Today’s Flyover People column as seen in The Emporia Gazette:

Kansas Museum of History


World War II ended before I was born, so it seemed like ancient history when I studied it in high school. And after all, by 1976, the U.S. had already been through two more wars – in Korea and Vietnam.

But as we age, time becomes more fluid. Thirty, 40, 50 years go by in a flash. And when I consider history now, 1861 doesn’t seem all that long ago.

Maybe our perspective of time changes as we grow older or maybe history just becomes more authentic for us. As I visit sites and see more artifacts, history moves from the stories-in-a-book category into something solid and real.

Over time, we get a better understanding about the Underground Railroad, the Dust Bowl years, or what life was like as a 19th century immigrant.

Dave and I recently toured the Kansas Museum of History in Topeka. It had been several years since our last visit and, with the state’s sesquicentennial coming up in 2011, it seemed like a good time for a refresher course.

The Kansas Museum of History provides a panoramic trip through time, starting with the Paleo-Indians who made their way to North America about 20,000 years ago.

Displays featuring Native Americans tell about tribes we’re familiar with, such as the Kansa, Osage, Pawnee, and Kiowa. The museum has a Cheyenne tipi set up as well as examples of other Native American shelters – replicas of a thatched hut and an earth home.

With westward expansion in the 1800s, explorers and traders started passing through Kansas. The museum has a covered wagon, a stagecoach, and exhibits which detail what life was like on the Santa Fe and Oregon Trails.

While the trails tended to be perilous, traveler George Watson was bored by his journey on the Oregon Trail in 1864. He said, “It became so monotonous after awhile that I would have welcomed an Indian fight.”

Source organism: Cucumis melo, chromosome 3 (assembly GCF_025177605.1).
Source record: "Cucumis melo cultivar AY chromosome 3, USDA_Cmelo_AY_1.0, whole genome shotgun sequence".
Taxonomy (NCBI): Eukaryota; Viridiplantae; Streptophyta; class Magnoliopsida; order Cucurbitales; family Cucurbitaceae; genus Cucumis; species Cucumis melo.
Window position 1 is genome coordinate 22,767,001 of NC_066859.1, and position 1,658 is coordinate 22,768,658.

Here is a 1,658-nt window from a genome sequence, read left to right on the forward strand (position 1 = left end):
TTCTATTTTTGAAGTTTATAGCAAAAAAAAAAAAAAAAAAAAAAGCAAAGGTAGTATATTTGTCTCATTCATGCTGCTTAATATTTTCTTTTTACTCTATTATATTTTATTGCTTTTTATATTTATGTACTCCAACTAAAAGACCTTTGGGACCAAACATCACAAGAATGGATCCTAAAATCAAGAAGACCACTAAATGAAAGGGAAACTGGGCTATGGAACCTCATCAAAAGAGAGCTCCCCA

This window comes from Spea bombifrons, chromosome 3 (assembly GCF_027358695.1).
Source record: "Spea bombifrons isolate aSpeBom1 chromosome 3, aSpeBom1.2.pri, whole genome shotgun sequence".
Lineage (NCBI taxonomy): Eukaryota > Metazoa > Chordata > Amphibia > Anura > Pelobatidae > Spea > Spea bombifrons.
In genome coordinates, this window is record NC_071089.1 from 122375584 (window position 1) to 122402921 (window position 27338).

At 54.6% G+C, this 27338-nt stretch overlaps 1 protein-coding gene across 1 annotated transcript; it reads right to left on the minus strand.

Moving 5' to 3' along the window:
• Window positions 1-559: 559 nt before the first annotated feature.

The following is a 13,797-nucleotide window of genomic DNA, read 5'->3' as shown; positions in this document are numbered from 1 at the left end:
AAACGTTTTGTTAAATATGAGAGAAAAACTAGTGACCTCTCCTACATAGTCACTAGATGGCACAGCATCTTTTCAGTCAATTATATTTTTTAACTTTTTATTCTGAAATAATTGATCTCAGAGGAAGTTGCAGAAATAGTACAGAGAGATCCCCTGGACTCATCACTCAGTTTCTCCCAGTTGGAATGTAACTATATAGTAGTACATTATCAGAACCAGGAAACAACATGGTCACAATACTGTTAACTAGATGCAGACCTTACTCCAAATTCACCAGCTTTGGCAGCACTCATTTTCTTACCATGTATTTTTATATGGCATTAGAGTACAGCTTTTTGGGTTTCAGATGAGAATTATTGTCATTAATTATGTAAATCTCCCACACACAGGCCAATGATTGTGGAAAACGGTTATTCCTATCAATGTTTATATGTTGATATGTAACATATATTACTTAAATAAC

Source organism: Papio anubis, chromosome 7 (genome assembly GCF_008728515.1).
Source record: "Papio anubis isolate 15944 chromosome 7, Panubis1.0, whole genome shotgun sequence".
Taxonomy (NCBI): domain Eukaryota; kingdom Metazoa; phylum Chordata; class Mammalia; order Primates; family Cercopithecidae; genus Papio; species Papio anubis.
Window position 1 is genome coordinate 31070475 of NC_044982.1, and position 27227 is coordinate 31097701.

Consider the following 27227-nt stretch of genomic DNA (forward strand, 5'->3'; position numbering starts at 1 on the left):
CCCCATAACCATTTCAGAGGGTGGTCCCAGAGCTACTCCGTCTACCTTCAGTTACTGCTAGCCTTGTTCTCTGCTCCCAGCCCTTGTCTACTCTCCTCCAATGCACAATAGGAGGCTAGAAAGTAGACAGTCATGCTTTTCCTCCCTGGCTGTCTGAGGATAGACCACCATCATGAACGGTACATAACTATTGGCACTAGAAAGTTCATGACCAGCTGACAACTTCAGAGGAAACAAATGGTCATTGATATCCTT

If I could be transported back in time, I think I’d try out the last half of the 1800s. That was a time of wildness and danger: the settling of Kansas, the pre-Civil War skirmishes, the influx of European immigrants bringing their foods and languages with them, and towns popping up all over the state. There were Indians, cowboys, cattle drives, saloons and railroads.

Yes, railroads. Who doesn’t love a train? The railroads played a huge role in the settling of Kansas. The Atchison, Topeka and Santa Fe Railroad recruited immigrants to populate the land so as to create safe passage for their trains through Indian territory.

AT&SF locomotive No. 132 is the museum’s pride and joy. It’s the oldest surviving Santa Fe engine and has been restored to full glory. The monstrous 1880 locomotive rests inside the building. On the track behind it are two refurbished coaches. A walkway above the floor level allows visitors to peek inside the train.

This museum is packed with wonder. You’ll find a biplane hanging in the air, a wooden windmill, the interior of a 1950s Valentine Diner. Other displays mention droughts, the grasshopper plague, and a short-lived utopia called Silkville. You’ll see William Allen White’s printing press and George Custer’s black boots.

The most colorful section in the museum contains things from 1940-1990: bicycles, toys, pop culture, household items. Many of these things are not exclusive to life in Kansas, but they reflect the times: wooden Tinker Toys, a blue Princess phone, a “George Brett for President” bumper sticker, a Veg-O-Matic.

“The Need for Speed” is the current special exhibit at the museum and details the motoring experience in Kansas. There’s a 1908 Great Smith produced by Topeka’s one-time Smith Automobile Company, and a stock car driven by NASCAR’s Jennifer Jo Cobb. Clint Bowyer is also recognized.

Most of our state’s recorded history happened within the last 200 years, not that long ago in the big scheme of things. So, if you’re in the mood for fresh history, presented in an uncluttered manner, go ahead and speed your way up to the Kansas Museum of History.

Kansas Museum of History, 6425 SW Sixth Ave., Topeka. 785-272-8681. Open Tues. – Sat. 9 a.m. – 5 p.m., Sun. 1-5 p.m. Adults $6, students with ID $4, under 5 free.

Copyright 2010 ~ Cheryl Unruh


  1. I like the word authentic and you used it in the column. History is more authentic today than it was. Most history has at least two sides. Today we understand that. More is always learned, therefore history is always unfolding.

    Good one.

  2. We should take a FOP trip to the museum! I’ve taken my students there several times and it’s always somewhat different. They have marvelous (interactive) programs for kids–like a kid, I remember the “water jug” made from a buffalo bladder….ooohhhhhh…..You can read history books about Kansas, but seeing the “real” things is the best! Thank you, Cheryl!

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